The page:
A macro- and micro-evolutionary investigation of African Camponotus ants

Doctoral Thesis


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University of Cape Town

Camponotus than the cytochrome oxidase II gene, based on almost all measures of phylogenetic utility. The primary hypothesis proposed to account for this observation is that these two mitochondrial genes are evolving under different evolutionary constraints. Specifically, the cytochrome oxidase II gene displays greater rate heterogeneity than the cytochrome b gene, thereby decreasing its utility for phylogenetic analyses. Combining sequence data from both genes resulted in more robust phylogenetic hypotheses, with the combined topologies displaying greater congruence with the cytochrome b topologies than those based on cytochrome oxidase II sequence data. The morphological data produced a topology that was congruent with that obtained from molecular data, and provided increased support for certain nodes in the context of a combined molecular-morphological framework. The hypothesis that subgeneric classifications within Camponotus do not accurately reflect phylogenetic relationships was supported by the molecular phylogenies. An exception to this hypothesis was the monophyly of the subgenus Myrmosericus, based on cytochrome b data. The morphological and behavioural data provided support for a monophyletic group comprising the four species assigned to the subgenus Myrmopiromis. However, although these four species associated together in a group based on combined cytochrome oxidase II and cytochrome b sequences, this group was paraphyletic in the combined molecular topology, with two species in subgenus Myrmopsamma also falling within this group.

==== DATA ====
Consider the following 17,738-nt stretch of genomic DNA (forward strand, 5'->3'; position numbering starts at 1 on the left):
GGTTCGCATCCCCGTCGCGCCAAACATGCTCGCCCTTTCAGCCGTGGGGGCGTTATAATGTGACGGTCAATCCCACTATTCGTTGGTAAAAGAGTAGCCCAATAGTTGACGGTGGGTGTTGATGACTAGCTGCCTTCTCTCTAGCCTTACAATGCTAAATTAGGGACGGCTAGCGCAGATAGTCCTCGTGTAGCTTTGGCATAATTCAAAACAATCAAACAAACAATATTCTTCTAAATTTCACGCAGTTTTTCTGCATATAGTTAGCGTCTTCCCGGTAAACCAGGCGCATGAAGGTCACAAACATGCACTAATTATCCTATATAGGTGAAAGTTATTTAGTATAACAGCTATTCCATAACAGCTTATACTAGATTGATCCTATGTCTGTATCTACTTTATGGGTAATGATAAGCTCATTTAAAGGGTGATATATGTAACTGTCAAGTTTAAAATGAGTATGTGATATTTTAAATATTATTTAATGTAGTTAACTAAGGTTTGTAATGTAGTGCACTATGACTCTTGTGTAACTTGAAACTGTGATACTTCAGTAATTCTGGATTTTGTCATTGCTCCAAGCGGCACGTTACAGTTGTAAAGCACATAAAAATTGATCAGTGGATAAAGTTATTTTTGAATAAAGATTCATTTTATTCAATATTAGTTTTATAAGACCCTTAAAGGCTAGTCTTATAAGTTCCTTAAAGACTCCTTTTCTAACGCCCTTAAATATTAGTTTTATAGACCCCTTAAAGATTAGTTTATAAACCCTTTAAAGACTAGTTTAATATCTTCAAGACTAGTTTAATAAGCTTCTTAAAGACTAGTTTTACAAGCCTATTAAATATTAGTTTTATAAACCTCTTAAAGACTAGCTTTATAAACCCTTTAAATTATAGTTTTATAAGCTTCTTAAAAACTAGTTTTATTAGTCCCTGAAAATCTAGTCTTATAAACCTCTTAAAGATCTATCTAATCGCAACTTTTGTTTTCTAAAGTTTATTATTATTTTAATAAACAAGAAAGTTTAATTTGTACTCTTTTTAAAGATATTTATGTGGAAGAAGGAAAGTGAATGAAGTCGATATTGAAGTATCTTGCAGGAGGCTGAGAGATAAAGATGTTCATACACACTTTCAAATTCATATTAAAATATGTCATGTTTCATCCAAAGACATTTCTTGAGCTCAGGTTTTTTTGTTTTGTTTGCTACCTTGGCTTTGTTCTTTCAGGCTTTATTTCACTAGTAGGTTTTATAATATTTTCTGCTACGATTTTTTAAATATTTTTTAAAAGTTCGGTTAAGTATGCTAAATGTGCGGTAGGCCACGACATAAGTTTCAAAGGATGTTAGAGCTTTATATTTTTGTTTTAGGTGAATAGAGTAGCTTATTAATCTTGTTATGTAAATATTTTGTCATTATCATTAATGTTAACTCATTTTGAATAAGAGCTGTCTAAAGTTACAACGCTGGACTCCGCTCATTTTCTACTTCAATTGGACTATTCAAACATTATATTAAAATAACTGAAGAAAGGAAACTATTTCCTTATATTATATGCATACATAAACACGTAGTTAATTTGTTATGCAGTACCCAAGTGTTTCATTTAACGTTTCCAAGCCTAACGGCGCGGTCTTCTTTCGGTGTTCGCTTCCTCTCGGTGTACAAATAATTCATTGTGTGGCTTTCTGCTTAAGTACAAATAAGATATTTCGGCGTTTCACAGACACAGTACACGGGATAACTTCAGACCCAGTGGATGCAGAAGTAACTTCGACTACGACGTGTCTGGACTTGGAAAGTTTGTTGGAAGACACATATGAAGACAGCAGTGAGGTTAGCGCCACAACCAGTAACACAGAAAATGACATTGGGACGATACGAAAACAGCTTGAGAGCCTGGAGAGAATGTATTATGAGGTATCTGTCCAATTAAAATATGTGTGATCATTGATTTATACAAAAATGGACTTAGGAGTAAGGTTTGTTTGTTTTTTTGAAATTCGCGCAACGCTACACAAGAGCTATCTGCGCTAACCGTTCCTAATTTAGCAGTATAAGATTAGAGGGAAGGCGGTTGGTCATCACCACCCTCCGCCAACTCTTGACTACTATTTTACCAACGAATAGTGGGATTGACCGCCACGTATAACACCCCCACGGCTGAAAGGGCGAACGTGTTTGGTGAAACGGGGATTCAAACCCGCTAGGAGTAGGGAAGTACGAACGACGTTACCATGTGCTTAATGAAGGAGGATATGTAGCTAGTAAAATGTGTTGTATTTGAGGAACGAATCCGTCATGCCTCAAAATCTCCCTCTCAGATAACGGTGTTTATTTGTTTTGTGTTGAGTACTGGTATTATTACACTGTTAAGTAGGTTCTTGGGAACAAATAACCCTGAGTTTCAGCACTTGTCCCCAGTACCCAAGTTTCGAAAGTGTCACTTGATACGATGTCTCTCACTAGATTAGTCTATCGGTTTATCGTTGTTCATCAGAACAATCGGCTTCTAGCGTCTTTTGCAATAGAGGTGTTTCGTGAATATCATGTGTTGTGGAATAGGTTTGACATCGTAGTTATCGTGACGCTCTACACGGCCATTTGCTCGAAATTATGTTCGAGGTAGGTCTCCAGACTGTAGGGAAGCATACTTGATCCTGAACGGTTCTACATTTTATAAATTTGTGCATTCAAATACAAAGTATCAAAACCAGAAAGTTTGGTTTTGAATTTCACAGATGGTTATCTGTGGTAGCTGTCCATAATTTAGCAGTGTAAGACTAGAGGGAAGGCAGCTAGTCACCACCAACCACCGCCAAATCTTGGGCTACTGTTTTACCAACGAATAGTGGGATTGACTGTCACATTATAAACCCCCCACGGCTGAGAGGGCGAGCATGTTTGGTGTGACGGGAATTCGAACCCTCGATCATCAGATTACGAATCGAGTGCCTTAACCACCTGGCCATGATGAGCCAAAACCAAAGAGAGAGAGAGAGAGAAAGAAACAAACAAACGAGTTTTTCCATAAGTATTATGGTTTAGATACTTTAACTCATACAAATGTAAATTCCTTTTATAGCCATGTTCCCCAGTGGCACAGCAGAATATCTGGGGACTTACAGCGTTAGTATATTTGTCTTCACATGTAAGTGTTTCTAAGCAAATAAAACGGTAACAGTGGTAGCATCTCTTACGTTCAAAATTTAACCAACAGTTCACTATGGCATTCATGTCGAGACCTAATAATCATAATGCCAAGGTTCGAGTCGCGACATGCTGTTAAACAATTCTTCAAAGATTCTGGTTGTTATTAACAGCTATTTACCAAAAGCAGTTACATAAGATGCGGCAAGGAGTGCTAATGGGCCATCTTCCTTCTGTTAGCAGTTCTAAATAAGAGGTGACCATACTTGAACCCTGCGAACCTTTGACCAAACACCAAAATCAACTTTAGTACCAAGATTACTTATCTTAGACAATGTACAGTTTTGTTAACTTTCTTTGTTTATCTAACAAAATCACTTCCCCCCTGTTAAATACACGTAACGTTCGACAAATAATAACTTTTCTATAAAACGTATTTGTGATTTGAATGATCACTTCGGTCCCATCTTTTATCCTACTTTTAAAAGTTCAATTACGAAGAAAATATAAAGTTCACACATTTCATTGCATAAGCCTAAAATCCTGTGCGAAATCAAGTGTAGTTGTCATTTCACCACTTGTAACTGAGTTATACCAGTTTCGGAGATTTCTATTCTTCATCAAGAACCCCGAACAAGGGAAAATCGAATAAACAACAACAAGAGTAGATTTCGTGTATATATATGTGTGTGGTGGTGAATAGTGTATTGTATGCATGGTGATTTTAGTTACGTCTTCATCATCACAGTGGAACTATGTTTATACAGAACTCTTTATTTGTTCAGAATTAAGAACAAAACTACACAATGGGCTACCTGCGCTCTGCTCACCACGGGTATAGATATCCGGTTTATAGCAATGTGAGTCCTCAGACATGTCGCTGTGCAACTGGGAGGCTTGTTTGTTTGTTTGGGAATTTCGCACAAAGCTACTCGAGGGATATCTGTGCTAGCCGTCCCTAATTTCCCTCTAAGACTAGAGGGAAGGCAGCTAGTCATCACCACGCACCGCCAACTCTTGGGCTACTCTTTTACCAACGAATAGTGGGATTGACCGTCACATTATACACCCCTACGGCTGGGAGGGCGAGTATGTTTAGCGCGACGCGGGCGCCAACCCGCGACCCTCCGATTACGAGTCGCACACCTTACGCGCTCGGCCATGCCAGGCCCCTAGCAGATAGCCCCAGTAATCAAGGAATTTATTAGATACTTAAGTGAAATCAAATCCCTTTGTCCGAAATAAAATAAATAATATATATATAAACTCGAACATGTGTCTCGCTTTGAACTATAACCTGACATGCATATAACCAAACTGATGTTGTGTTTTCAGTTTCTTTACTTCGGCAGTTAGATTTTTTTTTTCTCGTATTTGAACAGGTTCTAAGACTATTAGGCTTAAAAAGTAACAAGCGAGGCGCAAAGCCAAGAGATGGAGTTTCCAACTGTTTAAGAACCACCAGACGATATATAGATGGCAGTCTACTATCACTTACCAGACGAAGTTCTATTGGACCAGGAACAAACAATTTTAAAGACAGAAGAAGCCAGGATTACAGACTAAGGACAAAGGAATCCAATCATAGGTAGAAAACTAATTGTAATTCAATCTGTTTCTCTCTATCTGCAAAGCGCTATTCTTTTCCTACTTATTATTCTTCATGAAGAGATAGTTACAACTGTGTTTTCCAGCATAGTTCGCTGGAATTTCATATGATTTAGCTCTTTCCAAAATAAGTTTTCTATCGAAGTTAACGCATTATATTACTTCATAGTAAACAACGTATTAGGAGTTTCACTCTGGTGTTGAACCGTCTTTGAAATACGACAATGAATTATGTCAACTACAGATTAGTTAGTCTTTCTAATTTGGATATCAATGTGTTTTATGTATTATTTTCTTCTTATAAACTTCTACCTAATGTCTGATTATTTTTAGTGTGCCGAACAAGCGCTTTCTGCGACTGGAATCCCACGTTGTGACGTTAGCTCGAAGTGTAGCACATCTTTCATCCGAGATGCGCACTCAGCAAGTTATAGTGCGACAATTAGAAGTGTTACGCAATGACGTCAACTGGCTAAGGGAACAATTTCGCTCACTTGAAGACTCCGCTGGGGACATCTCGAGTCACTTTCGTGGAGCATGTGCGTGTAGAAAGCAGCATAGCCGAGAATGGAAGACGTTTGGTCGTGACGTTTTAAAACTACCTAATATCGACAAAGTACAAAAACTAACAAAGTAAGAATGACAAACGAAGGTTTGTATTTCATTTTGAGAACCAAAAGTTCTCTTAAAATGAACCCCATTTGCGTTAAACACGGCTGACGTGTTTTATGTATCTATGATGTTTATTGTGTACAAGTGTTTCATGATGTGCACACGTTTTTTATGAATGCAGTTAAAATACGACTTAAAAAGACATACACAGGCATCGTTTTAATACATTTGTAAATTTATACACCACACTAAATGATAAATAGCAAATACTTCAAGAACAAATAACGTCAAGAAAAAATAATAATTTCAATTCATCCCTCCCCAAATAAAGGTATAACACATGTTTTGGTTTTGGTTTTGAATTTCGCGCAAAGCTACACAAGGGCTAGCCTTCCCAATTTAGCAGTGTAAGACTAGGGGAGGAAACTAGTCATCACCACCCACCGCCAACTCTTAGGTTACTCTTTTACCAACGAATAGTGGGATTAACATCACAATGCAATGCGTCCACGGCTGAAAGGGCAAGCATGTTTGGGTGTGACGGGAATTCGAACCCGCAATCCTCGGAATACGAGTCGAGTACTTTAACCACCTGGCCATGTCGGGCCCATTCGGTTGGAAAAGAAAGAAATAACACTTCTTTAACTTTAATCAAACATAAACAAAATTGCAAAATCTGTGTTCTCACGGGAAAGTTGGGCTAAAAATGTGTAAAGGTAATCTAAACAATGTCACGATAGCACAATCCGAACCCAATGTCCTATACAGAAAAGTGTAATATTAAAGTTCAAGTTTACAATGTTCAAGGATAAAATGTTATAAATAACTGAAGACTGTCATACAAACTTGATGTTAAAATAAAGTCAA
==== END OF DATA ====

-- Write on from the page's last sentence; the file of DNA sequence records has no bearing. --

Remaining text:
Bibliography: leaves 213-233.